SFDA Releases Summaries of Investigation, Legal Analyses, and Charging Decisions in Two Officer-Involved Shooting Incidents

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News from the Office of District Attorney George Gascón

 

FOR IMMEDIATE RELEASE

May 24, 2018

Twitter: @GeorgeGascon

CONTACT:     ALEX BASTIAN (415) 553-1931         |        MAX SZABO (415) 553-9089

 

SFDA RELEASES SUMMARIES OF INVESTIGATION, LEGAL ANALYSES AND CHARGING DECISIONS IN TWO OFFICER-INVOLVED SHOOTING INCIDENTS

 

SAN FRANCISCO – Today, the San Francisco District Attorney’s Office (SFDA) Independent Investigations Bureau (IIB) released the summaries of investigations, legal analyses and charging decisions related to two officer involved shooting (OIS) incidents. 

 

“Use of force cases can only be charged if we can prove that it was unreasonable for the officer to be in fear for their life or someone else’s,” said District Attorney George Gascón.  “Whether or not the officer could have used another tactic such as non-lethal force, or simply waiting, is not a factor we can even consider under current law.  With the science demonstrating that jurisdictions with more restrictive use-of-force standards are safer for the community and police alike, we can do better.  I hope the legislature and Governor will listen to the facts rather than the rhetoric, and pass AB 931 to ensure police are trained and incentivized to seek out alternatives to lethal force.  Modern policing requires lethal force be used not simply because it’s an option, but because it’s imperative.”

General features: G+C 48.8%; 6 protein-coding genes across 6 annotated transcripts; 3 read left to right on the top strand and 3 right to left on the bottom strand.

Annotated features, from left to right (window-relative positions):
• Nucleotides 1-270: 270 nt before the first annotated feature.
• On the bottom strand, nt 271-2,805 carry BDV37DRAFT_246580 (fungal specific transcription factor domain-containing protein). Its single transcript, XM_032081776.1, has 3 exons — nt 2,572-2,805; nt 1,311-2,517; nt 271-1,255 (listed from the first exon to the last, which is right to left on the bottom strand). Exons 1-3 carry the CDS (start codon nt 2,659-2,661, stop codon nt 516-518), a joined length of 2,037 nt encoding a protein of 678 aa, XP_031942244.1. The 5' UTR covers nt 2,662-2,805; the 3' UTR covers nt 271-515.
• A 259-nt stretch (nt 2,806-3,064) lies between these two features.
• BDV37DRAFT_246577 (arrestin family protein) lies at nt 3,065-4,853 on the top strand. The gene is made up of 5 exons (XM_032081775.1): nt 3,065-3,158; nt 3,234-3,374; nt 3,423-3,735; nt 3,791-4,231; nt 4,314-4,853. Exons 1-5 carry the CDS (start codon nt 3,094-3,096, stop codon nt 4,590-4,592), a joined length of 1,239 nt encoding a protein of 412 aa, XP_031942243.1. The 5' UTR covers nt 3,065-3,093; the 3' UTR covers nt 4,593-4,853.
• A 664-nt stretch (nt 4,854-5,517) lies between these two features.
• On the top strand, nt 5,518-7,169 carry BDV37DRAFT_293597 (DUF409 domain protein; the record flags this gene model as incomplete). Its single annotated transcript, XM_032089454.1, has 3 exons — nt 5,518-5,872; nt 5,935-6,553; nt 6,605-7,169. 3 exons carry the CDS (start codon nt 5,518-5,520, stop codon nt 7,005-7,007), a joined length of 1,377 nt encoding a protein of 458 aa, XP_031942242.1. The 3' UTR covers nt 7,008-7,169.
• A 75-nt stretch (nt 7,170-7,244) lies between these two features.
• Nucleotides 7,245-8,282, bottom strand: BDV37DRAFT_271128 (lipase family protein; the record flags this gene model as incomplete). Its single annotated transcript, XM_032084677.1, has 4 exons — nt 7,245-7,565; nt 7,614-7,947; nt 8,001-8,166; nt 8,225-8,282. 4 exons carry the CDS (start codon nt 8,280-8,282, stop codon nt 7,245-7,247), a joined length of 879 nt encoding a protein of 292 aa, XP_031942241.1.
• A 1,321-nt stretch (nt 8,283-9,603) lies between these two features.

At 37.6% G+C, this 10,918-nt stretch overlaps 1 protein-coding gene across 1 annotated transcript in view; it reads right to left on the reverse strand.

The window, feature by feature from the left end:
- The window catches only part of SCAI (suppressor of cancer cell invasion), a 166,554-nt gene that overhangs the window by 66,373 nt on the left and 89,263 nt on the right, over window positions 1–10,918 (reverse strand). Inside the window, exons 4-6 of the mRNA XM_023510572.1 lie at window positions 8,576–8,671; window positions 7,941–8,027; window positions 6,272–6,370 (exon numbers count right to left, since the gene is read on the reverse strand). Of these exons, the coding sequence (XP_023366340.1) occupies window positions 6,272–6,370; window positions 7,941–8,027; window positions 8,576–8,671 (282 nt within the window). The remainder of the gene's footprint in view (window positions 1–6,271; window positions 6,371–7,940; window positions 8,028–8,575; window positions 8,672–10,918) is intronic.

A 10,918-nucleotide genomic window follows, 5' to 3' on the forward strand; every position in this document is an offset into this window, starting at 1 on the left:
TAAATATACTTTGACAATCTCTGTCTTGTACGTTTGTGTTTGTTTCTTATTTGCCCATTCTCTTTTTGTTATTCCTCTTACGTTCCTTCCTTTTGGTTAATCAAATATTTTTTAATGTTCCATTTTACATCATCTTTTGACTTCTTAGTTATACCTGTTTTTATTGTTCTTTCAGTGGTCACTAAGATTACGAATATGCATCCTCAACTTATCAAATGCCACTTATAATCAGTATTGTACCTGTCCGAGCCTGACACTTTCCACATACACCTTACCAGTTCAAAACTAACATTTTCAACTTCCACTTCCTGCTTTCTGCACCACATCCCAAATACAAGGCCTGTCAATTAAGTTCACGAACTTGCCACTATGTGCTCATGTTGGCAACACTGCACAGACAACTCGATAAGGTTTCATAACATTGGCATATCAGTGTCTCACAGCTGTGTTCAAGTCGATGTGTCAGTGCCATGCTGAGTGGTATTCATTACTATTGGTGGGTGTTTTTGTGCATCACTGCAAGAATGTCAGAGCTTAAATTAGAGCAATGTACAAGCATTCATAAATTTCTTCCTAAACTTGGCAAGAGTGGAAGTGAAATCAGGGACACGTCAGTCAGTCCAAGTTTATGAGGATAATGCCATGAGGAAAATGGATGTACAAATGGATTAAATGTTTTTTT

The attached documents reflect SFDA’s commitment to the community that investigations and charging decisions are conducted with transparency.  SFDA’s reviews of use of force incidents are conducted by the office’s Independent Investigations Bureau (IIB).  They focus exclusively on determining whether criminal charges relating to the officers’ conduct are warranted.  IIB’s reviews do not examine issues such as officers’ compliance with their agency’s policies and procedures, their training or tactics, or any issues related to civil liability.  These reports should not be interpreted as expressing any opinions on such non-criminal matters.

 

OFFICER-INVOLVED SHOOTING OF MARIO WOODS ON DECEMBER 2, 2015

 

The SFDA’s Independent Investigations Bureau has completed its review of the officer-involved shooting that resulted in the death of Mario Woods on December 2, 2015.  The SFDA’s Independent Investigations Bureau (IIB) reviewed all evidence previously collected by the San Francisco Police Department (SFPD) and SFDA, and also conducted its own, independent follow-up investigation. 

 

In brief, on the afternoon of December 2, 2015, SFPD officers were searching for a man who had reportedly stabbed another person with a knife.  Police dispatchers broadcasted a description of the suspect.  Dispatchers also informed officers the stabbing victim had sought emergency medical care.  Shortly afterwards, an officer broadcast a witness report that the suspect may still be in the area of the stabbing.

 

Soon thereafter, uniformed Officer Charles August (Star No. 1119) and his partner, Officer Brandon Thompson (Star No. 153), saw a man matching the suspect’s description (later identified as Mario Woods) standing on a street corner and contacted him. Woods pulled out a knife and began walking away from the officers.  At least one of the officers ordered Woods to drop the knife.